In a really good training month I might take some BJJ classes, do some submission grappling sparring, take some private classes with a wrestling coach, run and lift weights for conditioning, do some boxing drills, do some yoga, and be a sparring partner for some NHB competitors at the club. Other grapplers might include Judo, Sambo, Greco-Roman wrestling, swimming, plyometrics etc. as part of their program.
Like I said – this is a good month. At other times keeping this training intensity becomes impossible.
The difficulty arises when your training time is severely curtailed and you no longer have time to train 4, 5 or 6 times a week. Maybe you are starting a new job, or have new family obligations, or have moved far away from your club. How can the grappling enthusiast maintain his skills? The best way to maintain the conditioning required for your martial art is by doing your martial art. The more limited your time is, the more important this principle is.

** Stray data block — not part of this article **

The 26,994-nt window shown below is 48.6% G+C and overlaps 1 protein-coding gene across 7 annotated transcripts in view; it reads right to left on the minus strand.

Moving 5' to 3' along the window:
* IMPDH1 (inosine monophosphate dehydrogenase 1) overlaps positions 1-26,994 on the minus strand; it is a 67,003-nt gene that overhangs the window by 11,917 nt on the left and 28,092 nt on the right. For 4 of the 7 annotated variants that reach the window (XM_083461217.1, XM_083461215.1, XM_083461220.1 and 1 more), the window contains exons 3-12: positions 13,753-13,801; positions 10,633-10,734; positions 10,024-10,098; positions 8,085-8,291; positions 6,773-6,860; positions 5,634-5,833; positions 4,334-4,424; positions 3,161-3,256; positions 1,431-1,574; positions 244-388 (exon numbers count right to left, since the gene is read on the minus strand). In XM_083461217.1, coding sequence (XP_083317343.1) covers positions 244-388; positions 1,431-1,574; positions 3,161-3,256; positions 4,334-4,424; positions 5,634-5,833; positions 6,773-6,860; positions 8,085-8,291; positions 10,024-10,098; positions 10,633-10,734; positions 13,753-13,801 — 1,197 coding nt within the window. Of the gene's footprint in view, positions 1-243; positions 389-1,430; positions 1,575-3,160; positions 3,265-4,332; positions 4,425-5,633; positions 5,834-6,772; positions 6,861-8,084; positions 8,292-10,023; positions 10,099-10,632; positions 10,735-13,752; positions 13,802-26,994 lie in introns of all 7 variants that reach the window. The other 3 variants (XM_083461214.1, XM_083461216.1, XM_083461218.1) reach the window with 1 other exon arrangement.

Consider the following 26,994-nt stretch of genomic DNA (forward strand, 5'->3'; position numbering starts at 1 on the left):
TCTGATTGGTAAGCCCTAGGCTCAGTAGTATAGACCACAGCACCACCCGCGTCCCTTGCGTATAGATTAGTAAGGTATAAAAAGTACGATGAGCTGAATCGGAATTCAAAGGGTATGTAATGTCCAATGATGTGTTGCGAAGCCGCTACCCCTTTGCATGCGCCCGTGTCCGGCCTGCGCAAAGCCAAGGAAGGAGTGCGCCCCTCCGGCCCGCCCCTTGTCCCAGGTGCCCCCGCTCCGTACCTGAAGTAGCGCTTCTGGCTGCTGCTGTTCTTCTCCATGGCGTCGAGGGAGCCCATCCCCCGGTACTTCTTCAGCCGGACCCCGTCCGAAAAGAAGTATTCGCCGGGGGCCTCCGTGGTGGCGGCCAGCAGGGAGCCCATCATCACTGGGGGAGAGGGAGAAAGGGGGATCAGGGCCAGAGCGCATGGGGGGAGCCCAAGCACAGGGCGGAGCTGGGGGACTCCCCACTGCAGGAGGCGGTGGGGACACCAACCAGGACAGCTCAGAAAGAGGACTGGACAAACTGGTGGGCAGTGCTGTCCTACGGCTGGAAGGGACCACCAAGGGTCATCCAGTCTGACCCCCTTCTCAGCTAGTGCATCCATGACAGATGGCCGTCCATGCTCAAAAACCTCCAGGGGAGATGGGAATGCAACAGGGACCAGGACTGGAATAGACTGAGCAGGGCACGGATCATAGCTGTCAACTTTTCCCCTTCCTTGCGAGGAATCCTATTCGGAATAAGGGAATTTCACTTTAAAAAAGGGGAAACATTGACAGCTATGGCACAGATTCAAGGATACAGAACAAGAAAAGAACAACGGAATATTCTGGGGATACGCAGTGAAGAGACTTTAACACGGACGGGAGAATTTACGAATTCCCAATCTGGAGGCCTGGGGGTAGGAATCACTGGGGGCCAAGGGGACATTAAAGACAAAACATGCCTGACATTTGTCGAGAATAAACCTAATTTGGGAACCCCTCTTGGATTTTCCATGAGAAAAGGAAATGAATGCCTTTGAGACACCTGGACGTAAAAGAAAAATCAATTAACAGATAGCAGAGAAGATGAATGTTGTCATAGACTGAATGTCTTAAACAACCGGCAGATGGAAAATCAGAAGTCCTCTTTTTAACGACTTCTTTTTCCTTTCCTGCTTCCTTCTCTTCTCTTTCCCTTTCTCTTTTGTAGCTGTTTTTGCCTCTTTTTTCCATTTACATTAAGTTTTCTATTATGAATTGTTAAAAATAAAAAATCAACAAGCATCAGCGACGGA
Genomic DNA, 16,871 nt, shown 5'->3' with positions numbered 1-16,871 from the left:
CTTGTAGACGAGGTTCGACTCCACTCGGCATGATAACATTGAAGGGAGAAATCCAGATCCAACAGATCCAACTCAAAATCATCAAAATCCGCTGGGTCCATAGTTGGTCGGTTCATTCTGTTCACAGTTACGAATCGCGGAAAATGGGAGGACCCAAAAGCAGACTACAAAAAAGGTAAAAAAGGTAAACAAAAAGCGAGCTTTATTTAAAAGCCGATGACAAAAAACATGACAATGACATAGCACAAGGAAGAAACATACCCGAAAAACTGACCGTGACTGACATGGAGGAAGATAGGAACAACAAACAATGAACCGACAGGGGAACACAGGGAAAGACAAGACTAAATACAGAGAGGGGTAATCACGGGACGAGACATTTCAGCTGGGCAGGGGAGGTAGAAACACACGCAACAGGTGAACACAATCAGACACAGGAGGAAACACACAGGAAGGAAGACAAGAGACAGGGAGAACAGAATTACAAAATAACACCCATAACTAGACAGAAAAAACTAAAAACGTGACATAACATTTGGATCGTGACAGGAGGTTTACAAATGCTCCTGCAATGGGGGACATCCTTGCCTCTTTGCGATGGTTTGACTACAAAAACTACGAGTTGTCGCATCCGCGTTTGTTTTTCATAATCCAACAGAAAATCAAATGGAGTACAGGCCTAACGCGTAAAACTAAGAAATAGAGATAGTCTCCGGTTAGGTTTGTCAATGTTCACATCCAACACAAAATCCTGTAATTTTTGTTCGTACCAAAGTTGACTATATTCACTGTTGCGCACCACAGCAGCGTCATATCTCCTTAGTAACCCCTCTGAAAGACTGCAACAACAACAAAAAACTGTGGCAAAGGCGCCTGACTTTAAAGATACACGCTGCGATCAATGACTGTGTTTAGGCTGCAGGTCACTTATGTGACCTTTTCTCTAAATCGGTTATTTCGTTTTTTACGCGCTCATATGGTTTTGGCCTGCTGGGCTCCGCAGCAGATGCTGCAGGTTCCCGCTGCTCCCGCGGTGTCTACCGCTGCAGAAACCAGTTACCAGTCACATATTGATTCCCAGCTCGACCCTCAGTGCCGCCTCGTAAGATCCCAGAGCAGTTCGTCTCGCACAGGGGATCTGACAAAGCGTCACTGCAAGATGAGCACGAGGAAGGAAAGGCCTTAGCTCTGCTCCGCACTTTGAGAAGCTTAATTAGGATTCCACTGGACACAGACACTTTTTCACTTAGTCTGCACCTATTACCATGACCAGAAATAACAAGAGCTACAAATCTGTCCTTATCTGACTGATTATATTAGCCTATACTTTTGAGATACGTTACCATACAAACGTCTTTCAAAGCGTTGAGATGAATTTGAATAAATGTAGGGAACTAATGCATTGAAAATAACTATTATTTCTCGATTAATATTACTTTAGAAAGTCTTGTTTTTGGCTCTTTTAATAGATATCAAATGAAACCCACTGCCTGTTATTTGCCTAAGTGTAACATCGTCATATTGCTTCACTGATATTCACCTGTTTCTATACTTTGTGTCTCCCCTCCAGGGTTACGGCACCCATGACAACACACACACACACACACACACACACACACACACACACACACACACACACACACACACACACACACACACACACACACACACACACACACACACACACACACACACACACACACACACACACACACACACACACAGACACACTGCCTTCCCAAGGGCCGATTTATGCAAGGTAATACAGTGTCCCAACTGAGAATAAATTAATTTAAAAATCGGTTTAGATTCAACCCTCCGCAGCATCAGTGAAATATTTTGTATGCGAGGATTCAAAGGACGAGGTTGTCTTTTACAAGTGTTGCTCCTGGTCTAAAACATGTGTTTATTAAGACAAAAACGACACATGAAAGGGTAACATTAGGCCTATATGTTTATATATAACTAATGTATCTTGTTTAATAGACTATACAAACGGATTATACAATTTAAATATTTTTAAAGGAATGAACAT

Suppose your goal is to get your BJJ black belt some day, but you get really busy at work and can only train once or twice a week. These training sessions should be dedicated to Brazilian Jiu-jitsu: concentrate your efforts on what is most important, rather than diffusing them by trying to do a little bit of everything (i.e. BJJ and plyometrics and boxing and swimming). The less time you have, the more important it is to be focused!
It’s just a fact of life that there are times when the best you can do is to maintain your skills and maybe make small improvements. This is called ‘maintenance’ mode.
To make big improvements in your skill you will eventually need to put in more time, but the goal of maintenance mode is to ensure that you’re not too far behind when you finally get back to some serious training. You have worked for years to develop your timing, kinesthetic awareness, and sports-specific fitness in your sport.
The best way to maintain these sports-specific skills and attributes is by doing the sport itself. Every little bit of mat time helps.